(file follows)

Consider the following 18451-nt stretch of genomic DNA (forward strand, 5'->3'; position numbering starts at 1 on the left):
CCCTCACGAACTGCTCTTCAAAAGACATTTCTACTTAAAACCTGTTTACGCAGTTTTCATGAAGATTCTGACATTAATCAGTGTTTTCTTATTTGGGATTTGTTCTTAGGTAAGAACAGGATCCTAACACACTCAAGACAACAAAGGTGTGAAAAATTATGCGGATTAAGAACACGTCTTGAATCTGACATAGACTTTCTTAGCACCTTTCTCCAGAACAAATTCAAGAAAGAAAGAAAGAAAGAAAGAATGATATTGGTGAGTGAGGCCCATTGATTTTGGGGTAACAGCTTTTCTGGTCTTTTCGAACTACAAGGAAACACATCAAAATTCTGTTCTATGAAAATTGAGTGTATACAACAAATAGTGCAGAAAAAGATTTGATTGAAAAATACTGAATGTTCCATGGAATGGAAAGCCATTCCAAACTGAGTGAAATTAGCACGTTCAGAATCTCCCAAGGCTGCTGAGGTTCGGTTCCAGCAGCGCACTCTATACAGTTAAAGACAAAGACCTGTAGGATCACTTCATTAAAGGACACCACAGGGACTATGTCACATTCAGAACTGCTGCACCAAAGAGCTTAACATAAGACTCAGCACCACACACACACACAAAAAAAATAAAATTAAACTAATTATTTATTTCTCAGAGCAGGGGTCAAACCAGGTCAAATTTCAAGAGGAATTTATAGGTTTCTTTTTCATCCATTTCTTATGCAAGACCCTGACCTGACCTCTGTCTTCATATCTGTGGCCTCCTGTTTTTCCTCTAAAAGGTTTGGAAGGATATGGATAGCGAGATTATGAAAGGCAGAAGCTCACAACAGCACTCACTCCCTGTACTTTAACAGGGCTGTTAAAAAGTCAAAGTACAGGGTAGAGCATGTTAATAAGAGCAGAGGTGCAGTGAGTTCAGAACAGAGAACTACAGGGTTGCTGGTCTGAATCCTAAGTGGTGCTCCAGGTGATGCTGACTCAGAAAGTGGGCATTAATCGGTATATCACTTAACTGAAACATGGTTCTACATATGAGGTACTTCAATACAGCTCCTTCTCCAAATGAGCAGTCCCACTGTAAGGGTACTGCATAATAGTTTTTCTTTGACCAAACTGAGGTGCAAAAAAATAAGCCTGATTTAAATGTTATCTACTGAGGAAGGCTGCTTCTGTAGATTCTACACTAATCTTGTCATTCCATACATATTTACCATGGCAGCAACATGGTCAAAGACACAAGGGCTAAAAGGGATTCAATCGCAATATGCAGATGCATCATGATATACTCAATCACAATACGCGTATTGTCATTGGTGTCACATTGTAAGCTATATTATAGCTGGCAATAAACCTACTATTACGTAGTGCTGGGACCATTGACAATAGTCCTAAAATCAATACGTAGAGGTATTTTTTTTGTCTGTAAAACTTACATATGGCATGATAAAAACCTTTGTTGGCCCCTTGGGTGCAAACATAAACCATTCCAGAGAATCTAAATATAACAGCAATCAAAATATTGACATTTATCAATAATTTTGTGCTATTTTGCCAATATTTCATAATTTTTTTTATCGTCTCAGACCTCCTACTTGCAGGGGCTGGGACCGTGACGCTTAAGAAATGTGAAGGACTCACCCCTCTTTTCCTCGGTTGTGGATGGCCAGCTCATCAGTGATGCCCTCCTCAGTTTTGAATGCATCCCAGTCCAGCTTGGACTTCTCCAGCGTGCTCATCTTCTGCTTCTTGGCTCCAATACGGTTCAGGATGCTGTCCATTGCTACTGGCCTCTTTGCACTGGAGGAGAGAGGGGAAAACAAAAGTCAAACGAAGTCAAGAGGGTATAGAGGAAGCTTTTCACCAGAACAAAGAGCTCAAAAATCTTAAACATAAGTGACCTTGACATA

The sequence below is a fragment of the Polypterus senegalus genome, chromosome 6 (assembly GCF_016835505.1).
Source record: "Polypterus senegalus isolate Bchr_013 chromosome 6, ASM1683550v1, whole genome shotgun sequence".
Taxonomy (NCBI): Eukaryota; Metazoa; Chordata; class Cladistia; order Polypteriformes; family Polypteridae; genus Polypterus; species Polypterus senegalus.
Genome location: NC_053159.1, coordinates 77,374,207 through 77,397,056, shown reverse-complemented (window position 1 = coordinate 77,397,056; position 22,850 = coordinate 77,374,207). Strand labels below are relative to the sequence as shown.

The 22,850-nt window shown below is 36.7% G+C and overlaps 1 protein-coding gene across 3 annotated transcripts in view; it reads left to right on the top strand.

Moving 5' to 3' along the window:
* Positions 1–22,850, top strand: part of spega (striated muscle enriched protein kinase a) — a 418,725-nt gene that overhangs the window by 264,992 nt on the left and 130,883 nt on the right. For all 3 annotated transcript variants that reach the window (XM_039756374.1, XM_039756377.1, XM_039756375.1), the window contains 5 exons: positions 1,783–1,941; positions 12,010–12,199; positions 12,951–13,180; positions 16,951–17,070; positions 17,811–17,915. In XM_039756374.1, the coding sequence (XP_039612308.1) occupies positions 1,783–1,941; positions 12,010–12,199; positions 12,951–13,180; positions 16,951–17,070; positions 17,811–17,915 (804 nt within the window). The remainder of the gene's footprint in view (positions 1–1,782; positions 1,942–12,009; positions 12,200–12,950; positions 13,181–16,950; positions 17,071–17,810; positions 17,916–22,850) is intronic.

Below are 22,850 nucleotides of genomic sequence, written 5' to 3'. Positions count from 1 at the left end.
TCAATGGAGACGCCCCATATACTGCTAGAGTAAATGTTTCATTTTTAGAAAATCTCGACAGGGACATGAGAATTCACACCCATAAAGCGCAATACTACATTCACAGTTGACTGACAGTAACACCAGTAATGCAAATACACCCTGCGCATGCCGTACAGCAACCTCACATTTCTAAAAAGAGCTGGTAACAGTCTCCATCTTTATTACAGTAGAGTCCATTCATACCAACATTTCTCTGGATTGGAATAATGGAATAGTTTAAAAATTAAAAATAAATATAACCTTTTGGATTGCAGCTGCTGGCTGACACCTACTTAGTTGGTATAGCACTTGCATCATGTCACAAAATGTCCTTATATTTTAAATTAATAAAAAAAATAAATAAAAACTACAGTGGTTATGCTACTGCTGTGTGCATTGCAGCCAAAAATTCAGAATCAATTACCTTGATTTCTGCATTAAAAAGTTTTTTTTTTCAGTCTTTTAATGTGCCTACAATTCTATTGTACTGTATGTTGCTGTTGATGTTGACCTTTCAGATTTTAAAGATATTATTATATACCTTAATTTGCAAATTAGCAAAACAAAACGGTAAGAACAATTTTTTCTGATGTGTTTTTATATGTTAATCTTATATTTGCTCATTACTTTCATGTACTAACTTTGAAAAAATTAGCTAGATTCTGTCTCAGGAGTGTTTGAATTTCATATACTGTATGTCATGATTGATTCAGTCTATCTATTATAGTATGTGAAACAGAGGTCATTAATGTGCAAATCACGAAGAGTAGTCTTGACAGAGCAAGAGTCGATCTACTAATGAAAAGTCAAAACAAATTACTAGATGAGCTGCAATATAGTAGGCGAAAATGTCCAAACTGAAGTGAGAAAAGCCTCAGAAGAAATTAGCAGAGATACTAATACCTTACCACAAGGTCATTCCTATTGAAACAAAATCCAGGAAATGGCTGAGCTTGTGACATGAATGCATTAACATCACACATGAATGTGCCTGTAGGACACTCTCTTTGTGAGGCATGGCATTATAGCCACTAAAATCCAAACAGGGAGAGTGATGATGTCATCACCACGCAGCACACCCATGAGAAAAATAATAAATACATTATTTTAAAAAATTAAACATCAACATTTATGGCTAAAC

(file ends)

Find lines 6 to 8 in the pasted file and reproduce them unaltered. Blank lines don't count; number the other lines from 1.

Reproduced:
Genome location: NC_053159.1, coordinates 77,374,207 through 77,397,056, shown reverse-complemented (window position 1 = coordinate 77,397,056; position 22,850 = coordinate 77,374,207). Strand labels below are relative to the sequence as shown.

The 22,850-nt window shown below is 36.7% G+C and overlaps 1 protein-coding gene across 3 annotated transcripts in view; it reads left to right on the top strand.

Moving 5' to 3' along the window: